newton’s third law

i happened to be in the kitchen when my mom was reading about the cookies. hearing when she laughed (and when she didn’t) was illuminating. i was sort of disappointed when she failed to laugh at my favorite pic (the one of bro-in-law T’s cookie) until i asked her why and she informed me she had skipped right over it. it wasn’t because she didn’t like it, but rather because she’s still learning how to work her new iPhone.

watching a reader’s reaction while they’re reading my writing was new to me. people have commented to me post-read and i LOVE that, but it’s not quite the same as witnessing it firsthand. probably because the latter is more raw. the reader doesn’t have time to form a politically correct opinion or decide which words will soothe my writer’s ego. i am thankful for the chance not to have smoke blown up my arse even if the reaction wasn’t 100% what i wanted.

it means i have to work harder.

and then, later, i came across a reaction i wasn’t expecting, nor do i think i was supposed to see. i picked up sister E’s phone (to try out Siri) and was blown away when i saw her background picture. it was of a page from THE SCORPIO RACES, which is one of my favorite books from 2011. she had read it over the christmas break (because i gave it to her) and i gathered that she wasn’t in love with it like i was. that’s fine and dandy and that’s why there are a jillion books out there in the world, each for a separate kind of reader.

but i can’t help but think that she tried just a bit harder to like it because i did. that she took a picture of the page in an effort to find out what made it so irresistible to me. maybe it’s egotistical of me to think that. maybe she really did love it like i did. but maybe she just loves me, and that’s some kind of wonderful.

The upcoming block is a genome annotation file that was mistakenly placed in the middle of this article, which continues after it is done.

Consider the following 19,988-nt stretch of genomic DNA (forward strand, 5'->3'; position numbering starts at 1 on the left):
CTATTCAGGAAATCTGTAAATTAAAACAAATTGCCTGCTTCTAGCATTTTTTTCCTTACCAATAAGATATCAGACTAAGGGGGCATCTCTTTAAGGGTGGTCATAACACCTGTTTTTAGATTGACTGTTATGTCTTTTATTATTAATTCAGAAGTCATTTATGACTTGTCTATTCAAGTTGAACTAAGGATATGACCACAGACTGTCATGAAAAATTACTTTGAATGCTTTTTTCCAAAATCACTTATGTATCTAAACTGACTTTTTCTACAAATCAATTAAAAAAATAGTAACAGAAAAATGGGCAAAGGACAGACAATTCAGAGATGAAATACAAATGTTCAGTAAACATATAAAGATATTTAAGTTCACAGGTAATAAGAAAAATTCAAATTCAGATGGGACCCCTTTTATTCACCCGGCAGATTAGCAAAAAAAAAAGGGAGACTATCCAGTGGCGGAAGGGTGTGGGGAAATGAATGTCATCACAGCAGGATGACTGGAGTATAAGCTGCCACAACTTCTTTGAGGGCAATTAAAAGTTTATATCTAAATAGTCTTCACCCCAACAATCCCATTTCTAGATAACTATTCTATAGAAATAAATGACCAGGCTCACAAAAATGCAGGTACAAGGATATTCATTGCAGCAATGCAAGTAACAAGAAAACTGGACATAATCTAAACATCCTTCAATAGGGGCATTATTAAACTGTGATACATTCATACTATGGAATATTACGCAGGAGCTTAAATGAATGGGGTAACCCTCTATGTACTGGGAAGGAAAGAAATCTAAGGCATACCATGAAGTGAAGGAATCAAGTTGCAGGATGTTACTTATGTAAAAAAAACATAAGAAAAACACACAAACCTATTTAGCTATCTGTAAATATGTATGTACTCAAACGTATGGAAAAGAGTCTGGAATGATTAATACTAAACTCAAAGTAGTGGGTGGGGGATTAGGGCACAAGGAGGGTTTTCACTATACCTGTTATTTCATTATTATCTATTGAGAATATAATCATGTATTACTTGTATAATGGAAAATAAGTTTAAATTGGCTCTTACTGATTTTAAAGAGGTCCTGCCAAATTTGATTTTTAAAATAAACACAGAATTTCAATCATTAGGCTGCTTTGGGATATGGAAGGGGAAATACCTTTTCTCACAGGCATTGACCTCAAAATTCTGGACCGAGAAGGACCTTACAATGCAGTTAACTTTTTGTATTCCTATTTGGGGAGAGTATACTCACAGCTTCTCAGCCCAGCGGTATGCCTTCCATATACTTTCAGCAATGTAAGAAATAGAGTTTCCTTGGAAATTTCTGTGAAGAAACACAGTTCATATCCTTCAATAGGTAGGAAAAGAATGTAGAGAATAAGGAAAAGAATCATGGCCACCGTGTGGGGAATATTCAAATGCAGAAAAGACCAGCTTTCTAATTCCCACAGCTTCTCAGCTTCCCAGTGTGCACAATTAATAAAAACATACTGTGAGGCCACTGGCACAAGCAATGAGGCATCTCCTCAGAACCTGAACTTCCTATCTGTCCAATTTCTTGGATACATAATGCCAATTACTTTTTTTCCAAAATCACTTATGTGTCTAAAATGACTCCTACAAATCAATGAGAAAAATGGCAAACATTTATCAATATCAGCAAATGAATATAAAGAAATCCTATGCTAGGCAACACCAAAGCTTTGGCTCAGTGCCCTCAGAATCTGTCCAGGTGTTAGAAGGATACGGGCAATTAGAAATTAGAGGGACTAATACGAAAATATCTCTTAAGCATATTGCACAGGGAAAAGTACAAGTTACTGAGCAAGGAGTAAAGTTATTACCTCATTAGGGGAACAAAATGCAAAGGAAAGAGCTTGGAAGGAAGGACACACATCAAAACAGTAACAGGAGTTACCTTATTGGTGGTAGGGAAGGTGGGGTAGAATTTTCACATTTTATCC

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12 thoughts on “newton’s third law”

  1. That IS some kind of wonderful. :)

    My crit partners and I leave comments right in the ms as we read, noting everything that makes laugh, smile, cry, or whatever, along with any suggestions for improvement. It really helps me to know exactly where people laugh, for instance. That kind of feedback is priceless.

    1. What a lovely practice. I think I’m going to adopt that when I write critiques b/c that type of feedback was way more helpful than I realized.

    1. Afraid I oversold it, yes. I guess pebbsie was an unusual case.

      And yes! Real time feedback is nerve wracking but unbelievably helpful.

      1. Didn’t know it warranted a blog post. :) and btdubbs, yes I tried a little harder to like it because I knew how much you enjoyed it, but the pic of the book is my favorite line because it’s when Sean becomes consciously aware of how much he truly loves Kate. Enough that he wants her to love the thing most dear to him :) oh look at me being all psychologyyy :)

  2. I totally agree… I’d much rather enjoy some music with some friends in person… cooking out, at a concert, or even better on a road trip. Lack of feedback and responses are crushing! Nothing better than experiencing it together!

    1. Now, see. That’s interesting. I never thought about it like that, but yeah, standing in front of an adoring crowd or being part of the adoring crowd is unbelievable.

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